TSD: Three very different people, and three different approaches to writing…  For instance, Steve would give us diagrams with symbols and numbers and those would be the basis for when and what we played, while Paquito would use the computer program Sibelius, a program that a lot of classical composers use, to write out our parts.  All of them treated us with the utmost respect and were very patient with us learning to fold into their particular style of jazz, as were their band members.


WJ: Of the jazz composers the Imani Winds has collaborated with, is it safe to say that the most extensive experience has been with Wayne Shorter — particularly considering the Carnegie Hall and Montreal Jazz Festival performances?


TSD: Wayne literally took us under his wing in a way that still leaves me in awe.  He is a man that is all about moving forward with his music and right now he is going into a more classical style of writing.  When we commissioned a wind quintet piece from him a few years ago he gave us parts and a couple of months later we played it for him, then we all went out to dinner at a Mexican restaurant around the corner from Lincoln Center.


We were all kind of shy around him at first, but then he just opened up and started telling us all of these stories about Miles and Coltrane and just about everyone.  But he also wanted to talk about movies and comic books and joke around.  I think he really took a liking to us that day, the way we were "onstage", and the way we were "offstage", and he wanted to use us as, I wouldn’t say muses, but maybe vehicles, for his expansion, and expand our way of performing too.  So he took us on the road with him and his quartet and I think we’ve done about 15 concerts together now.  Each one was different, each one was challenging to everyone onstage, and each one was fulfilling in a way that is hard to describe.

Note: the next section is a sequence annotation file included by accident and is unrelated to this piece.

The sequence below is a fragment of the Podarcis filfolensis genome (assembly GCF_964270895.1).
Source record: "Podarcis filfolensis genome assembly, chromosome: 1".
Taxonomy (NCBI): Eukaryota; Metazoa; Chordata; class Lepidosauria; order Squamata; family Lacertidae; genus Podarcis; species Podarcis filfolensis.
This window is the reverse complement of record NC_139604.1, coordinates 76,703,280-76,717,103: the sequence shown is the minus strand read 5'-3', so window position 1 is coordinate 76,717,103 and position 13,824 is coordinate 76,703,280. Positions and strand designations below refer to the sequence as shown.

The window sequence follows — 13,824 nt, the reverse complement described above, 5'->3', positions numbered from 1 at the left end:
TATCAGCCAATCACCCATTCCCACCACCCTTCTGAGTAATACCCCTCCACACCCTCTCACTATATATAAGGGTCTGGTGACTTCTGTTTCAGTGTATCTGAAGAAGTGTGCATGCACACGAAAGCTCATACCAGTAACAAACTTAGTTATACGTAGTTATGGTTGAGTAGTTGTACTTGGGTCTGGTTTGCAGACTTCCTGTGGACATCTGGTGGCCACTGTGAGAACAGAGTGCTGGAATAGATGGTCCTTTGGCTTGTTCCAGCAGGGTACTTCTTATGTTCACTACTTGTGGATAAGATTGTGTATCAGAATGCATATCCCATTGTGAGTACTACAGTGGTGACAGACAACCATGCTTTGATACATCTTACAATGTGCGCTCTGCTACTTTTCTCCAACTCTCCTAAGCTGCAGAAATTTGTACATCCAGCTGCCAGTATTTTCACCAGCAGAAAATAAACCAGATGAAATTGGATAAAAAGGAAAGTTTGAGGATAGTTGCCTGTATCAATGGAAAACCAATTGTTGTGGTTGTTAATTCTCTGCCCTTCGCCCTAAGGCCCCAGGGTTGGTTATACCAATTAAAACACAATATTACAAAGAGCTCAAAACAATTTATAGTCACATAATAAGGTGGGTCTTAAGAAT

WJ: Since the Wayne Shorter Quartet is comprised of not one but four bandleader-composers, do you foresee any future collaborative efforts with the other members of that quartet — Danilo Perez, Brian Blade, and John Patitucci?


TSD: We are definitely going to commission Danilo in the next couple of years and we would LOVE to have something from Brian and John too.


WJ: What’s next for Imani Winds?


TSD: Well, we are going to premier a piece by Haitian/African American composer Daniel Bernard Roumain on March 5th at Carnegie Hall.  We will continue our extensive touring schedule and visit places like Olympia, WA and Pittsburgh, PA, Washington, DC and Monroe, LA.  We will premier our new work by Stefon Harris in the fall and start working on our collaboration with Palestine-born composer Simon Shaheen.  Not a bad life if you ask me!